Hall of Fame Class of 2020 to be Celebrated with Class of 2021 at November 17 Reception
KENILWORTH, N.J. - The New Jersey State Golf Association Hall of Fame is made up of an esteemed group of influential people and talented golfers from around the Garden State. On November 17, both the class of 2020 and 2021 will be celebrated at Galloping Hill Golf Course.
Due to the COVID-19 pandemic, the 2020 reception was delayed and now the pair of star-studded NJSGA Hall of Fame classes will be formally inducted during a ceremony that will be open to the public. To purchase tickets to the highly anticipated event, click HERE.
Established in 2018, the NJSGA Hall of Fame exists to recognize and enshrine men and women who, as New Jersey natives or residents at their time of achievement, have impacted New Jersey golf and/or have made extraordinary contributions to the game. Its mission is to honor New Jersey’s finest amateur and professional golf competitors, as well as those who are contributors to golf, such as architects, journalists, superintendents, mentors, volunteers and others.
The inaugural Class of 2018 included professionals Johnny Farrell, Vic Ghezzi and Byron Nelson, plus legendary amateurs, Carolyn Cudone, Charlotte Glutting, Bob Housen, Maureen Orcutt, Chet Sanok, Jerome Travers and Charles Whitehead.
The class of 2020, which comprises of four competitors and one accomplished entrepreneur will be honored alongside the 2021 class on November 17.
The late Leighton Calkins constructed the very first version of the handicapping system. The Plainfield Country Club member utilized the British system of averaging the three best scores in 1904, it was not until 1911 when the USGA adapted part of his system for their own. Calkins served as a member of the USGA Executive Committee, chairman of the Handicap Committee for both the NJSGA and MGA, and served a two-year term as president of the NJSGA in 1907-08. To learn more about Calkins, click here.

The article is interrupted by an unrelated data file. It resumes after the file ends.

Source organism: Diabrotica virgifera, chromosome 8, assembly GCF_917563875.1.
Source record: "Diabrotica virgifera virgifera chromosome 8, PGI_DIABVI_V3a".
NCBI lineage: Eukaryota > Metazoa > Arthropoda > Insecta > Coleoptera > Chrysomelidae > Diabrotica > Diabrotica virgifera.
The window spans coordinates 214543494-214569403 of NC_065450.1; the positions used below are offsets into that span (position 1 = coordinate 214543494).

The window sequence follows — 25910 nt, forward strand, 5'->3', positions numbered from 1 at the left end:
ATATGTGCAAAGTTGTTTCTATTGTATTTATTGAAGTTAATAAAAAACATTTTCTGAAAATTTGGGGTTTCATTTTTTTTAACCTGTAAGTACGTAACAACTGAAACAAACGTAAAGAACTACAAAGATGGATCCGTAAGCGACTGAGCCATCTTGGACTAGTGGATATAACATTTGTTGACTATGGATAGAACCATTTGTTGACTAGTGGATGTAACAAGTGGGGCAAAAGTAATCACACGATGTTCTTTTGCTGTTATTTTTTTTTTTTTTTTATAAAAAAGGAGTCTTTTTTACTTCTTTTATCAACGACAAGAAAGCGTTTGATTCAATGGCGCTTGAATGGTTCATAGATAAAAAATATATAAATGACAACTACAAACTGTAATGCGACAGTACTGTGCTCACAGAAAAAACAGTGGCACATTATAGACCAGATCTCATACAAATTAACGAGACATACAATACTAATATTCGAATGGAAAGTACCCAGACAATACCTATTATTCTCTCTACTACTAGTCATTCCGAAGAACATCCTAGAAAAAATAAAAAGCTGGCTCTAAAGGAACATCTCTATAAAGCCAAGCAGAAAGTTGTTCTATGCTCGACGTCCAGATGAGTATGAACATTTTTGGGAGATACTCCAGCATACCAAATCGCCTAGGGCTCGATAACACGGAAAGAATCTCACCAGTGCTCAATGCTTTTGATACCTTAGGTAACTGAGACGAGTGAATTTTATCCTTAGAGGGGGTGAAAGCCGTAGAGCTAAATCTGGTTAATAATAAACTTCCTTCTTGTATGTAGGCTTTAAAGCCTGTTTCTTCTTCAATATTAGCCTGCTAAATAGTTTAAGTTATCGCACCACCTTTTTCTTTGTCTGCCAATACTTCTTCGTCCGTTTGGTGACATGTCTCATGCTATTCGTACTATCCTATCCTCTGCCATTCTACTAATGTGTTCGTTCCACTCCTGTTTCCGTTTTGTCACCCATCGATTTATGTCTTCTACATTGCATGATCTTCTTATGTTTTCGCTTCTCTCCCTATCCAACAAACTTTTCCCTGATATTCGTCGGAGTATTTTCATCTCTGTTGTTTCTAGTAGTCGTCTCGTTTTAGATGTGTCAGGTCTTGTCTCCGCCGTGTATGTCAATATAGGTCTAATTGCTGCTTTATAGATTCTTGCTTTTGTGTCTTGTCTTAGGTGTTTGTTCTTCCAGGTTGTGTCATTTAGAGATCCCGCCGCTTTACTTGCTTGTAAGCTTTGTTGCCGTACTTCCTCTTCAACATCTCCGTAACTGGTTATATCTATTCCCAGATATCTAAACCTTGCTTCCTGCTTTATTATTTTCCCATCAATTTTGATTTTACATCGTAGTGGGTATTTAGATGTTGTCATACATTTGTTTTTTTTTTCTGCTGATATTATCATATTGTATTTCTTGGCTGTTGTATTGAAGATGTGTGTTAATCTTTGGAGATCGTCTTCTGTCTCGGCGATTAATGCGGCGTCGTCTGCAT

Compiling an impressive 13 NJSGA championships, Michael Cestone goes down as one of the most successful amateur golfers in New Jersey history. Most notably, Cestone won the 1960 U.S. Senior Amateur Championship, and at the time, was just the second New Jersey player to capture a USGA title. To learn more about Cestone, click here.
Sherry Herman, one of the most prosperous female golfers in the Garden State has compiled five NJSGA Women’s Amateur Championships (1995, 1996, 1997, 1998 and 2009). Her 2009 season was highlighted by a USGA victory in the U.S. Senior Women’s Amateur Championship. Prior to claiming her first USGA victory, Herman won the 2008 NJSGA Women’s Senior Championship as well as a pair of NJSGA Women’s Four-Ball Championships (2014 and 2016). She currently resides in Florida where she continues to compete. To learn more about Herman, click here.
A former head golf professional at Atlantic City Country Club, at age 19, John McDermott was the first American-born player to win the U.S. Open in 1911. He went on to defend his title, winning the 1912 U.S. Open at the Country Club of Buffalo. McDermott’s competitive golf career was cut short due to mental illness and concluded his campaign with an eighth-place finish at the 1913 U.S. Open. To learn more about McDermott, click here.
Over more than two decades, Allan Small put together a whopping eight NJSGA titles. Small’s career was highlighted by a 2004 victory at the New Jersey State Amateur, a win that led him to New Jersey Player of the Year honors. A constant competitor in contention, Small is well known for being the first to win the State Amateur, Mid-Amateur and Senior Amateur. As a result of his success, Small played in 56 of New Jersey’s team events such as the Compher Cup and the Stoddard Trophy. He currently resides in Georgia, where he continues to compete in their local events. To learn more about Small, click here.
The November 17 celebration will have limited capacity with tickets being offered to the public on a first come, first served basis. Tickets for the event cost $50 per person. The evening will begin at 6 p.m. with a cocktail reception. The induction ceremony is set to start at 7 p.m. To ensure everyone’s safety, and in accordance with CDC guidelines, the NJSGA will require all attendees to wear a mask indoors when not eating or drinking.